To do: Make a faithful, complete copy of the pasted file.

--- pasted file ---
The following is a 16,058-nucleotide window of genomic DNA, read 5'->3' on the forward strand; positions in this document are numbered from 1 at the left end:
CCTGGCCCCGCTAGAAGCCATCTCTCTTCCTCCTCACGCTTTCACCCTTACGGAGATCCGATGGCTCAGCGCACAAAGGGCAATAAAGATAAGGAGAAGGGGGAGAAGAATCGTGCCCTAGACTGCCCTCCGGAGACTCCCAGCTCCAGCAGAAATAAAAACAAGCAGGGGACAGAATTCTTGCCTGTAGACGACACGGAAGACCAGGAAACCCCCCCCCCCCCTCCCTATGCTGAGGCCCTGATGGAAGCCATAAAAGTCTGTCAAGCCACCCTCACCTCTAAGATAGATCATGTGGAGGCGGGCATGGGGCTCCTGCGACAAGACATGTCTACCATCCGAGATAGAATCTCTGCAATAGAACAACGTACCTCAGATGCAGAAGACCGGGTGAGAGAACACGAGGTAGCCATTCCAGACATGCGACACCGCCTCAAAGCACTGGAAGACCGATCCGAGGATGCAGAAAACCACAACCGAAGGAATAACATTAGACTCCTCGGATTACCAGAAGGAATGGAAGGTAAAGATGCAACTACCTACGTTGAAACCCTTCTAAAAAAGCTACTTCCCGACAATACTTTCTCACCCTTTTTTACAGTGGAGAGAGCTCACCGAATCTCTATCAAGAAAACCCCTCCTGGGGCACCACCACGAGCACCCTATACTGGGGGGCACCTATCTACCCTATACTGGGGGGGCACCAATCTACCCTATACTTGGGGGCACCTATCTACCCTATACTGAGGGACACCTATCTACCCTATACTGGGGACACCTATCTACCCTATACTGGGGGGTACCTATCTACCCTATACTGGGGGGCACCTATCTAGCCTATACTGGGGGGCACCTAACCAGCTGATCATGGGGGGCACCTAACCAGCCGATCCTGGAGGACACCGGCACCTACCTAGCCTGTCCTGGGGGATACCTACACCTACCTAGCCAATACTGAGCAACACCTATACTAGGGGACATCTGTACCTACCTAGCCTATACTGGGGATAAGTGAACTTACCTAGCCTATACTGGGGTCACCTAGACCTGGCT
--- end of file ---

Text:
The following is a 16,058-nucleotide window of genomic DNA, read 5'->3' on the forward strand; positions in this document are numbered from 1 at the left end:
CCTGGCCCCGCTAGAAGCCATCTCTCTTCCTCCTCACGCTTTCACCCTTACGGAGATCCGATGGCTCAGCGCACAAAGGGCAATAAAGATAAGGAGAAGGGGGAGAAGAATCGTGCCCTAGACTGCCCTCCGGAGACTCCCAGCTCCAGCAGAAATAAAAACAAGCAGGGGACAGAATTCTTGCCTGTAGACGACACGGAAGACCAGGAAACCCCCCCCCCCCCTCCCTATGCTGAGGCCCTGATGGAAGCCATAAAAGTCTGTCAAGCCACCCTCACCTCTAAGATAGATCATGTGGAGGCGGGCATGGGGCTCCTGCGACAAGACATGTCTACCATCCGAGATAGAATCTCTGCAATAGAACAACGTACCTCAGATGCAGAAGACCGGGTGAGAGAACACGAGGTAGCCATTCCAGACATGCGACACCGCCTCAAAGCACTGGAAGACCGATCCGAGGATGCAGAAAACCACAACCGAAGGAATAACATTAGACTCCTCGGATTACCAGAAGGAATGGAAGGTAAAGATGCAACTACCTACGTTGAAACCCTTCTAAAAAAGCTACTTCCCGACAATACTTTCTCACCCTTTTTTACAGTGGAGAGAGCTCACCGAATCTCTATCAAGAAAACCCCTCCTGGGGCACCACCACGAGCACCCTATACTGGGGGGCACCTATCTACCCTATACTGGGGGGGCACCAATCTACCCTATACTTGGGGGCACCTATCTACCCTATACTGAGGGACACCTATCTACCCTATACTGGGGACACCTATCTACCCTATACTGGGGGGTACCTATCTACCCTATACTGGGGGGCACCTATCTAGCCTATACTGGGGGGCACCTAACCAGCTGATCATGGGGGGCACCTAACCAGCCGATCCTGGAGGACACCGGCACCTACCTAGCCTGTCCTGGGGGATACCTACACCTACCTAGCCAATACTGAGCAACACCTATACTAGGGGACATCTGTACCTACCTAGCCTATACTGGGGATAAGTGAACTTACCTAGCCTATACTGGGGTCACCTAGACCTGGCT